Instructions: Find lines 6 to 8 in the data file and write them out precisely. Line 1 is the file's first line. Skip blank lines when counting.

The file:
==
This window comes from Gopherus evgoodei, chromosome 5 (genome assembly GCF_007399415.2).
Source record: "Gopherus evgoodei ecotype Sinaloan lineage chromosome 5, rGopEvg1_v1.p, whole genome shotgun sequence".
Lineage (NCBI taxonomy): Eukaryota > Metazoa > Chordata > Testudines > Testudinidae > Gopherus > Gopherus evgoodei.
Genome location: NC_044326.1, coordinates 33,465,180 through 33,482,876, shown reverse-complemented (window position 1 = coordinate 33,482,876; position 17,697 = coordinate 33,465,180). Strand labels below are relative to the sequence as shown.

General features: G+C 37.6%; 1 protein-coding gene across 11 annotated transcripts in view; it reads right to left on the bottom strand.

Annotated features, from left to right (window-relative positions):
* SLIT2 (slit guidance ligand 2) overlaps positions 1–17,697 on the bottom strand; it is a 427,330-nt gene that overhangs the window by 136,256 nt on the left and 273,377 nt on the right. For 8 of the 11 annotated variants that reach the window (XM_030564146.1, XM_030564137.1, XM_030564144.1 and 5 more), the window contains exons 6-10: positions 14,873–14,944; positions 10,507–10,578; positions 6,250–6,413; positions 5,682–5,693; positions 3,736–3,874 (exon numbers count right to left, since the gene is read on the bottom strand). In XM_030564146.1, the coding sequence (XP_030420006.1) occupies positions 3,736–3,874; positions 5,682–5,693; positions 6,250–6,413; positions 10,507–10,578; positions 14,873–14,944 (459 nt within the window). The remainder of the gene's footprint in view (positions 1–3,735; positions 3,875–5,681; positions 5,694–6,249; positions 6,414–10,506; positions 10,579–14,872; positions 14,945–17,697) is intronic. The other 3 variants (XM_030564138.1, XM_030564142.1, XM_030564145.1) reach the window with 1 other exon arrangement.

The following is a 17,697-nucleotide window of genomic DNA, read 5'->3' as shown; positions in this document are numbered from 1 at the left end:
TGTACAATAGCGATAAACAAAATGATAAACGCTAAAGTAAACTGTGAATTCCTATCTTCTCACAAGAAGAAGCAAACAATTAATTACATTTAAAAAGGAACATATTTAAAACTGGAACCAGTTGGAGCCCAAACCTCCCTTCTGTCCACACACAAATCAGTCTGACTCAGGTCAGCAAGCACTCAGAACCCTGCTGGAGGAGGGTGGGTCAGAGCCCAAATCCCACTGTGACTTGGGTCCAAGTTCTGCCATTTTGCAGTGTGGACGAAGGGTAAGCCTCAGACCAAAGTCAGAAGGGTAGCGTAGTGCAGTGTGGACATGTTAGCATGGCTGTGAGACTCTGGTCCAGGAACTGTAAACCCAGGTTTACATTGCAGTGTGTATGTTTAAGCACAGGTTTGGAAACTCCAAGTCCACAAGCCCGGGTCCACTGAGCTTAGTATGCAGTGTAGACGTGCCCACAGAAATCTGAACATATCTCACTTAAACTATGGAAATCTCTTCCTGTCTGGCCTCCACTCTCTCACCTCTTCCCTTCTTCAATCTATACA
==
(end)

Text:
Annotated features, from left to right (window-relative positions):
* SLIT2 (slit guidance ligand 2) overlaps positions 1–17,697 on the bottom strand; it is a 427,330-nt gene that overhangs the window by 136,256 nt on the left and 273,377 nt on the right. For 8 of the 11 annotated variants that reach the window (XM_030564146.1, XM_030564137.1, XM_030564144.1 and 5 more), the window contains exons 6-10: positions 14,873–14,944; positions 10,507–10,578; positions 6,250–6,413; positions 5,682–5,693; positions 3,736–3,874 (exon numbers count right to left, since the gene is read on the bottom strand). In XM_030564146.1, the coding sequence (XP_030420006.1) occupies positions 3,736–3,874; positions 5,682–5,693; positions 6,250–6,413; positions 10,507–10,578; positions 14,873–14,944 (459 nt within the window). The remainder of the gene's footprint in view (positions 1–3,735; positions 3,875–5,681; positions 5,694–6,249; positions 6,414–10,506; positions 10,579–14,872; positions 14,945–17,697) is intronic. The other 3 variants (XM_030564138.1, XM_030564142.1, XM_030564145.1) reach the window with 1 other exon arrangement.

The following is a 17,697-nucleotide window of genomic DNA, read 5'->3' as shown; positions in this document are numbered from 1 at the left end: